A third tweak in the rules that I found interesting is relief pitchers must immediately come in when appropriately called. They can not take any extra pitches in the pen! According to the memo, “during the playing of God Bless America, or any other extended inning event previously approved by the Office of the Commissioner, the timer will begin at the conclusion of the song or event.” The pitching change timer will start as soon as the reliever steps onto the playing field.

These, and other new tidbits, will be enforced by the umpires. If need be, the umpires will tell league offices and discipline will be recommended if players viciously violate the new rules that will officially debut March 29. It will be difficult for on-field personnel to get used to the new MLB pace-of-play rules, but I have confidence that each party made the right decisions in talking this through. Players will have to get used to this version, and do so professionally.

Thankfully, there will not be a pitch clock this year, since the MLBPA persuaded Manfred to not implement the 18-second timer!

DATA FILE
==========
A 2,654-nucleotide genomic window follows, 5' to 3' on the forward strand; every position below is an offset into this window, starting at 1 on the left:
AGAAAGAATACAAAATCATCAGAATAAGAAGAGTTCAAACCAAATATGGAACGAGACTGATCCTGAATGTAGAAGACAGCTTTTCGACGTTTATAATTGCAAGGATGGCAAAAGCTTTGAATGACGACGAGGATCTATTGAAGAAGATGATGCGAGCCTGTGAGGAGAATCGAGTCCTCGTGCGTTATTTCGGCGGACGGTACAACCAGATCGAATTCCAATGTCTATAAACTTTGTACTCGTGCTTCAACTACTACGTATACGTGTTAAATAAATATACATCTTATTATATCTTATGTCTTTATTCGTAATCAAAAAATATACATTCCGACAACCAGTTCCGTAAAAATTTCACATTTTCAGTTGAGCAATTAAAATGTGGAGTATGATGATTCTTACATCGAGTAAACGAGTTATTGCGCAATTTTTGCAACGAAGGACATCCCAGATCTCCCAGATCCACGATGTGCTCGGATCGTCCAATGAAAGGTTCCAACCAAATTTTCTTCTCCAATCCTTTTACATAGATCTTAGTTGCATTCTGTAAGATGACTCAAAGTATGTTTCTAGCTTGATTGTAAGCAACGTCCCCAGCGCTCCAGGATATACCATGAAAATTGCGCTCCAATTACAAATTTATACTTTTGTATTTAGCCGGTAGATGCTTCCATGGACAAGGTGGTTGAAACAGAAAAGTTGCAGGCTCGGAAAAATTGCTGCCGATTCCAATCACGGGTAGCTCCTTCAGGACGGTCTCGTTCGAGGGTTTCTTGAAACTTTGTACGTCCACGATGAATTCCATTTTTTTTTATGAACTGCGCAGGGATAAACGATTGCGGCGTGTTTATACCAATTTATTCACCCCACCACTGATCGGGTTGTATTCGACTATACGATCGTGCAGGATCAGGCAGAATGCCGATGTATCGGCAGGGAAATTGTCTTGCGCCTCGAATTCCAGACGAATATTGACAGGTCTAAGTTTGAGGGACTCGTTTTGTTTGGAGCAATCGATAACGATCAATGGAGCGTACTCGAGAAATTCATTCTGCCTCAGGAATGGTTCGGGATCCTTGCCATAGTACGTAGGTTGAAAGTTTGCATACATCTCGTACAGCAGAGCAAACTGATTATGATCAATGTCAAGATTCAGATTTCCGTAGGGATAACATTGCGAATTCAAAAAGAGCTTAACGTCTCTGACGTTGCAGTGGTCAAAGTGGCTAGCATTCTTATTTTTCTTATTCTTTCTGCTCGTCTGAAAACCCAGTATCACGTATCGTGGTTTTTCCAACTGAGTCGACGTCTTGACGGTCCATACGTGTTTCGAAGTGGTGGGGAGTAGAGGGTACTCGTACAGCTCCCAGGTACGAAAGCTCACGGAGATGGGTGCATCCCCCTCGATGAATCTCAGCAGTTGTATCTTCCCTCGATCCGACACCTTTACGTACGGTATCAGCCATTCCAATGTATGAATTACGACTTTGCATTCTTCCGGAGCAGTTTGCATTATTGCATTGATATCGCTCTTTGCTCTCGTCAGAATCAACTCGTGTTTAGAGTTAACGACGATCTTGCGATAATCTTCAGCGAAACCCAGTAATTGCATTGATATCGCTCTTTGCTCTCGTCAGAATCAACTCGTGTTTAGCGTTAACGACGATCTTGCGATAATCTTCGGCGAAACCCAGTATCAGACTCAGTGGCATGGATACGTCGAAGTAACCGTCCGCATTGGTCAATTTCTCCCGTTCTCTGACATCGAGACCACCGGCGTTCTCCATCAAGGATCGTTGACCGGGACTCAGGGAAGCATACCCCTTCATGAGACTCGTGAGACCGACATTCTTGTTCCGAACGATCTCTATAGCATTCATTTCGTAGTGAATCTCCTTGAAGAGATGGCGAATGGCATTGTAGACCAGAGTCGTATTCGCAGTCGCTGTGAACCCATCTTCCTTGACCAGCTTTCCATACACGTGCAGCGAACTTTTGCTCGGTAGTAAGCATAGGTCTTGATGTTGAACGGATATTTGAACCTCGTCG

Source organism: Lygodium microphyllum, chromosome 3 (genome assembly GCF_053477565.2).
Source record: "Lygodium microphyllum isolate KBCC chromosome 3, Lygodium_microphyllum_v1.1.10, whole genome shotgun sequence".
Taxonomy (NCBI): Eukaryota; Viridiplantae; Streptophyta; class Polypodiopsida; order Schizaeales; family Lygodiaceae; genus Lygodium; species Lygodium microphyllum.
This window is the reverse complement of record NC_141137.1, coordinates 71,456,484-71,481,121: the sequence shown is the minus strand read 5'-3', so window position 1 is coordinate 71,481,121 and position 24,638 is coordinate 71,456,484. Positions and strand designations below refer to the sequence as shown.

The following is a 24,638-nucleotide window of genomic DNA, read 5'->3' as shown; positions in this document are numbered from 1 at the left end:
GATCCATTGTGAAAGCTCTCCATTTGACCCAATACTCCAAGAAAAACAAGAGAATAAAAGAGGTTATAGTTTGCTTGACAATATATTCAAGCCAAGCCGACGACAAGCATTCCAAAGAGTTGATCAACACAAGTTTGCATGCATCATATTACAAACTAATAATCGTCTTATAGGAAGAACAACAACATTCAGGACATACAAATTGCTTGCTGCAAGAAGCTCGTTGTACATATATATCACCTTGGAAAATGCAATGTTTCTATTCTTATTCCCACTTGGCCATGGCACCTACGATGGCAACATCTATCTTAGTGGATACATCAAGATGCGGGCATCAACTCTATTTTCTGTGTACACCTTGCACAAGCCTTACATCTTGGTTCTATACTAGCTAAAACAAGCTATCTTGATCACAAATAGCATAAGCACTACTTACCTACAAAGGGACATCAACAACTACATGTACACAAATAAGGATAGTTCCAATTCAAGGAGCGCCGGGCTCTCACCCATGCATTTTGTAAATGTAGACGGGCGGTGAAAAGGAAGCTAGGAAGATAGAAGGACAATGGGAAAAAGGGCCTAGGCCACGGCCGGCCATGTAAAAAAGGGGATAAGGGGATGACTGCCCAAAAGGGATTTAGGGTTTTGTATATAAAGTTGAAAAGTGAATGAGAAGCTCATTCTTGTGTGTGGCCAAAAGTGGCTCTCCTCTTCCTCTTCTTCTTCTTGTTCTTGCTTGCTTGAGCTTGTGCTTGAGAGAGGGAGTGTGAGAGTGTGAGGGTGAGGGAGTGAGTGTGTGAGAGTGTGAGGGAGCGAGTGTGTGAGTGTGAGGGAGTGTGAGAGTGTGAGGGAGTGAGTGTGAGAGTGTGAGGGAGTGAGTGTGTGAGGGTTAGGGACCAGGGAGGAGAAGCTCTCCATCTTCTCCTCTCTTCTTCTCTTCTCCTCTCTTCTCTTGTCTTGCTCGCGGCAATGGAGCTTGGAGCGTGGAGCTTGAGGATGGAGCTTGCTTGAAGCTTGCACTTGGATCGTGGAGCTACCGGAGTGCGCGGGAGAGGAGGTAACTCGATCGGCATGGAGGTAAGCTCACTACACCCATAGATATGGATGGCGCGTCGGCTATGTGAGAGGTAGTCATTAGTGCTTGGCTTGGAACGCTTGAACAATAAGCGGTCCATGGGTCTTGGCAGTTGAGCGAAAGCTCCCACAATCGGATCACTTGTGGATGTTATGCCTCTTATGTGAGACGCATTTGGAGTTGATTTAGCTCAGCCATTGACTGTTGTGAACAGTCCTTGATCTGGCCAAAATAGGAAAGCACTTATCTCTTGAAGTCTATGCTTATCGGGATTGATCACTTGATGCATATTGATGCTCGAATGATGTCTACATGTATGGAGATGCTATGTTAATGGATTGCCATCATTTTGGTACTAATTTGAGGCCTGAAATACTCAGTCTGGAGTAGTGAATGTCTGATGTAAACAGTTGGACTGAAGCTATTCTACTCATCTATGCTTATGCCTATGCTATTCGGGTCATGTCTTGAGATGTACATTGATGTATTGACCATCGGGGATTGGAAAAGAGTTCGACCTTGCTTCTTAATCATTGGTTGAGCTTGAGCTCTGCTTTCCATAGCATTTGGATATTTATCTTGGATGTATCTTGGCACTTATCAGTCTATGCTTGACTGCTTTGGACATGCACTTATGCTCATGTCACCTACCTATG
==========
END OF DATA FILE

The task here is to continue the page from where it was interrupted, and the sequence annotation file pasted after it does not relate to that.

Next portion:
Written by: Michael L. Sack

Posted by: gravessack | February 18, 2018

Twins 2018 Season Preview (And a Prediction)

Twins pitchers and catchers reported to spring training last week, marking the return of baseball! After a surprisingly successful 2017 season, expectations are high for the Twins in 2018. To have another successful season though, the Twins need to do one specific thing: get an elite starting pitcher, especially since Ervin Santana will be out until at least mid-April after he had finger surgery.

Just a few days ago, the Twins signed veteran starting pitcher Anibal Sanchez (this is not official yet, as Sanchez has to pass a physical). Sanchez, who will turn 34 in a couple weeks, was very good early in his career, but he has struggled the last three seasons for Detroit, especially last season when he had a very high 6.41 ERA. Sanchez’s one-year, $2.5 million contract is not guaranteed, so he will have to earn a spot on the Twins roster to make the money. Still, signing Sanchez is somewhat risky.